Growing up, she realized "that achievement mattered ... particularly as a black kid on the South Side from a working-class background," she said. "Then people were already ready to put you in a box of underachievement." So the young Michelle Robinson became "a box-checker," a student hyper-focused on hitting all the markers of success. "Get good grades: check. Apply to the best schools, get into Princeton: check. Get there, what's your major? Uh, something that's going to get me good grades so I can get into law school, I guess? Check. Get through law school: check."
Then two things happened. She realized she hated working in law _ "oh God, yeah. Sorry, lawyers." And she met Barack Obama _ "the opposite of a box-checker. He was swerving all over the place." When he swerved into politics as an Illinois state senator, then as a U.S. senator, then as president, the process of "becoming" moved all the way to Pennsylvania Avenue.
With Winfrey in September, Obama talked about learning to swerve. She talked about being a role model. She talked about family dinners in the White House. ("Yes, you're president, but you can bring your butt from the Oval Office and sit down and talk to your children.") She talked about marriage _ and the work they've had to do as a couple, counseling included. "I know that people look to me and Barack as the ideal relationship. ... But whoa, people, slow down _ marriage is hard!"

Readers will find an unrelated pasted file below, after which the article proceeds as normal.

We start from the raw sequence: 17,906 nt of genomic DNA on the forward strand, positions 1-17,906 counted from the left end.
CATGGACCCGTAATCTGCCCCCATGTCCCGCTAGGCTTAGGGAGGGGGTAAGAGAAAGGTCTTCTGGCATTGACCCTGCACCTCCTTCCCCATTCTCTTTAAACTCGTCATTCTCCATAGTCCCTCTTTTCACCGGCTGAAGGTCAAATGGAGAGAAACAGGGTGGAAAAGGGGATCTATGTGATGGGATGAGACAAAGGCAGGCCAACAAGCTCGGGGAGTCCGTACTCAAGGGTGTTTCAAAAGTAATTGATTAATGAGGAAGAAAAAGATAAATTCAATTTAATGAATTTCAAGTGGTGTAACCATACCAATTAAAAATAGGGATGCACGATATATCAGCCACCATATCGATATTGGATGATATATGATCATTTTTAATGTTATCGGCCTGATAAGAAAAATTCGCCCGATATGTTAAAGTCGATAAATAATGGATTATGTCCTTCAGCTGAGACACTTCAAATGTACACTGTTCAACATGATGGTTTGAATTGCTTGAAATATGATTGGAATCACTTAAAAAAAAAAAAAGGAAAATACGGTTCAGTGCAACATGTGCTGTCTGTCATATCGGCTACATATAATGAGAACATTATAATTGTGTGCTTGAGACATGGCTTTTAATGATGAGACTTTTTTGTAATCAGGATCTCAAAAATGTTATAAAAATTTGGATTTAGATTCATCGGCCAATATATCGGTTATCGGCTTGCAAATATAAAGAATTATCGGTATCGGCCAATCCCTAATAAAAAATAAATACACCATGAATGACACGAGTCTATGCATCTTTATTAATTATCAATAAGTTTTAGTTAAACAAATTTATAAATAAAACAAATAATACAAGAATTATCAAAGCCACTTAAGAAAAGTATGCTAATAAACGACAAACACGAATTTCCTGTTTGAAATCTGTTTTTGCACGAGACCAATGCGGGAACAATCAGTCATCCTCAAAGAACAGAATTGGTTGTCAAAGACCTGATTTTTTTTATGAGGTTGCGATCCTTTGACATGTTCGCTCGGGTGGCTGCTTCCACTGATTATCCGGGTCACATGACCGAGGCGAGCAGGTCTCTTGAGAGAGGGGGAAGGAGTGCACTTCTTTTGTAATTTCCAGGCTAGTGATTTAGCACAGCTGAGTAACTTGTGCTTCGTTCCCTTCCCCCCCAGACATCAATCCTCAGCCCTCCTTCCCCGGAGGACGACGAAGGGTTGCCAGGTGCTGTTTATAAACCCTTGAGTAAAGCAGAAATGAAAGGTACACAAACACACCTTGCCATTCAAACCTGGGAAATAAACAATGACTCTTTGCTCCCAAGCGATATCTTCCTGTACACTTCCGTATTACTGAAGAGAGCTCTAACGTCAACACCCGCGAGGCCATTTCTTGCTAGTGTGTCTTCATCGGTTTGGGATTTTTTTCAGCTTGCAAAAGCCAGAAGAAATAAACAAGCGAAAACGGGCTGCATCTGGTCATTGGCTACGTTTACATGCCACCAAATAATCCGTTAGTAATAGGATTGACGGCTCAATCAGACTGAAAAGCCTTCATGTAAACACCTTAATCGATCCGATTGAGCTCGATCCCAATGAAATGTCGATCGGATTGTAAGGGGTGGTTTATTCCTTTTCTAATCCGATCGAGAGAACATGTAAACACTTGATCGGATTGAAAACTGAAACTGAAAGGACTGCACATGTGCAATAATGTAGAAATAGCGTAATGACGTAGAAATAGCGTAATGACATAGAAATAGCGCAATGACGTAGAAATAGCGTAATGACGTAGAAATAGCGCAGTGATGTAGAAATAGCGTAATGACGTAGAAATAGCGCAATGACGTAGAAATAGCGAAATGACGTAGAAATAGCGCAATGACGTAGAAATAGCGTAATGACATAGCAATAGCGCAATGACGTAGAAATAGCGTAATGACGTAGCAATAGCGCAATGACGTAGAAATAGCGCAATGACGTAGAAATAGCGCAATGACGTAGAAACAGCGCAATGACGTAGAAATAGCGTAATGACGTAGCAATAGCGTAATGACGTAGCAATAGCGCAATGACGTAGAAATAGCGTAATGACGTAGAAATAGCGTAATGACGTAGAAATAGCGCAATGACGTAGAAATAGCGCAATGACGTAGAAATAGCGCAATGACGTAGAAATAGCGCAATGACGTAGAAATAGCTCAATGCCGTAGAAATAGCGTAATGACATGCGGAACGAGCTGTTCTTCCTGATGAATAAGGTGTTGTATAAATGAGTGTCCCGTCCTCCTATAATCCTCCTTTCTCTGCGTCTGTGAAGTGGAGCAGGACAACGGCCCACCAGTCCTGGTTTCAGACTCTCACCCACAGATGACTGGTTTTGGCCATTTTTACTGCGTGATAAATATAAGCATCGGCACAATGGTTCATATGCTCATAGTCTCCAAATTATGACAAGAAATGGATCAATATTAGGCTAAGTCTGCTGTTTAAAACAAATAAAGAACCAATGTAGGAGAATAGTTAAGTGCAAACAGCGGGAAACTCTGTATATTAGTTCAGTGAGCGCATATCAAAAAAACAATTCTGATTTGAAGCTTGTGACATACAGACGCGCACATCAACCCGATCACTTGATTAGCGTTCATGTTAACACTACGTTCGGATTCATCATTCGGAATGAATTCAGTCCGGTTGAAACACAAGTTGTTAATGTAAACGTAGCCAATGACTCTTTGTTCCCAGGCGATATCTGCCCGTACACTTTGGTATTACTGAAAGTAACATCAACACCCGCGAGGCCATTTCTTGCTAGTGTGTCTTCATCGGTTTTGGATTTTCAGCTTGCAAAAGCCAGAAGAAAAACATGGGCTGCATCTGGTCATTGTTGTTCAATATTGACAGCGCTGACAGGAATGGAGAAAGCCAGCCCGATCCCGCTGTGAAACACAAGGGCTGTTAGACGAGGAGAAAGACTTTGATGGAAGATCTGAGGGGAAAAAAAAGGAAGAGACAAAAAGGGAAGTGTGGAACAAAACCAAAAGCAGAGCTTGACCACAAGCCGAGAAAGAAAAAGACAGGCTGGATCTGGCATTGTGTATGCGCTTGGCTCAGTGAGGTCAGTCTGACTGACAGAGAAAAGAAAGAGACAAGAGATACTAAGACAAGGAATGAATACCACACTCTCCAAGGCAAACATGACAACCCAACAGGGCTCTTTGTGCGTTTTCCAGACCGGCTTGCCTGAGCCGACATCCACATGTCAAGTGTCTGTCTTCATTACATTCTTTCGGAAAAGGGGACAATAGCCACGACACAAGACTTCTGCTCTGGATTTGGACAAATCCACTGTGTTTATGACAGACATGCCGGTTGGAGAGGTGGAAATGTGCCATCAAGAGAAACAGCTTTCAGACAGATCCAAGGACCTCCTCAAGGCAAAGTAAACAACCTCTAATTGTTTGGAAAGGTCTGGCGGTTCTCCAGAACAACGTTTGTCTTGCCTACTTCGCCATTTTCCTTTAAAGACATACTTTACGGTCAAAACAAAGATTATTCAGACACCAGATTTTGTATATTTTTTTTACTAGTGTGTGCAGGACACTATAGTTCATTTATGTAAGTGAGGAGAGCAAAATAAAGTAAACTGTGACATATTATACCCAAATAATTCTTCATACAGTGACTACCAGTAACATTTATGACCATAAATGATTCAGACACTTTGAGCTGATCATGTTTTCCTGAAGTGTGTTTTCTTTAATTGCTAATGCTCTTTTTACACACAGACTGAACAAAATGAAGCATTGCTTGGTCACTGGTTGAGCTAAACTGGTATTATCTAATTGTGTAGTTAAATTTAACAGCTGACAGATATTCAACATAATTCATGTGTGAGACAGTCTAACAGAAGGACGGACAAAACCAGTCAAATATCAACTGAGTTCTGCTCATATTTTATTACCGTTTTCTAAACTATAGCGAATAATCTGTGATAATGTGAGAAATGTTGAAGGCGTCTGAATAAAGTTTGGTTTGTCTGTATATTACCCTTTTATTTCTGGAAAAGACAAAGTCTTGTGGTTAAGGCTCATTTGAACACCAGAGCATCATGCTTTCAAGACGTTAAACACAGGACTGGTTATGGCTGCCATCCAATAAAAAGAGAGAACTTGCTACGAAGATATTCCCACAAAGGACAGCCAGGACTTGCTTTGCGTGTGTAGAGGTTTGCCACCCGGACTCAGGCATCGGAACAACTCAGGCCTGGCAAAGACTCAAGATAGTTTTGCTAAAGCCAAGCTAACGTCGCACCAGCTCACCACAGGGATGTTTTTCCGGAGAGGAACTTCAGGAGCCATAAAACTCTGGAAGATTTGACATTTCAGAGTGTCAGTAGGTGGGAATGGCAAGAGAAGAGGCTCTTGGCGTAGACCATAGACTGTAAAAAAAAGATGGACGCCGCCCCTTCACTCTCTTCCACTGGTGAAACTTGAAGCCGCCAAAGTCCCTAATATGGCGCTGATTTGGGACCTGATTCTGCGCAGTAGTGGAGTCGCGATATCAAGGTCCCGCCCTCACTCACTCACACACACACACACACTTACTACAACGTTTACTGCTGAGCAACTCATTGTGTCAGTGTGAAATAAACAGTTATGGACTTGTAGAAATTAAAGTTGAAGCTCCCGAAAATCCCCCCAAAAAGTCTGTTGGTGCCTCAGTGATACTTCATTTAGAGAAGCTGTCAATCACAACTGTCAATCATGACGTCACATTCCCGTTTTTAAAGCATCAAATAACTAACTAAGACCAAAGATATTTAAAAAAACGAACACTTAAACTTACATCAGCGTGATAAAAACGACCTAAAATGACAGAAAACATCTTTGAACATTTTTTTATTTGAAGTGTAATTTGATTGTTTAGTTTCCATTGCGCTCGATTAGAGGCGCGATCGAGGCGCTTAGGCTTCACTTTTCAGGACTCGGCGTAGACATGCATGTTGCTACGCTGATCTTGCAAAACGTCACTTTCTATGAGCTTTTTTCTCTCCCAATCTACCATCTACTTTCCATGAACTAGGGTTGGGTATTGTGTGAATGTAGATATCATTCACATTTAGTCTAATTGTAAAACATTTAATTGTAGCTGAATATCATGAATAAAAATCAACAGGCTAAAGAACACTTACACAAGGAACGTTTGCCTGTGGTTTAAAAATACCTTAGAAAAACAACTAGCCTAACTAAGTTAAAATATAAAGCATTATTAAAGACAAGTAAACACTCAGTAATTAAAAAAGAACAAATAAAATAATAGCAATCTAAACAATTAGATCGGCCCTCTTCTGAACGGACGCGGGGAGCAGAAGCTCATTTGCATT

At one point, Winfrey asked her to tell "the toast story," and Obama complied. It was post-presidency. "The kids were out," she said. "Malia was on her gap year, I think Barack was traveling, and I was alone for the first time. As first lady, you're not alone much." With only her two dogs for company, she opened a kitchen cabinet _ "which you don't do in the White House because there's always somebody there going, 'Let me get that'" _ and made herself some cheese toast.
"And then I took my toast and I walked out into my back yard. I sat on the stoop and there were dogs barking in the distance" _ and she realized her own dogs had never heard the random yelps of neighboring canines. "They're like, 'What's that?' And I'm like, 'Yep, we're in the real world now, fellas.'"
Near the close of the conversation, Winfrey quoted a passage from "Becoming" concerning Trump's "loud and reckless innuendos" that Barack Obama was born in Kenya. The "birther" smear "was putting my family's safety at risk," Obama writes in 'Becoming.' "And for this I'd never forgive him."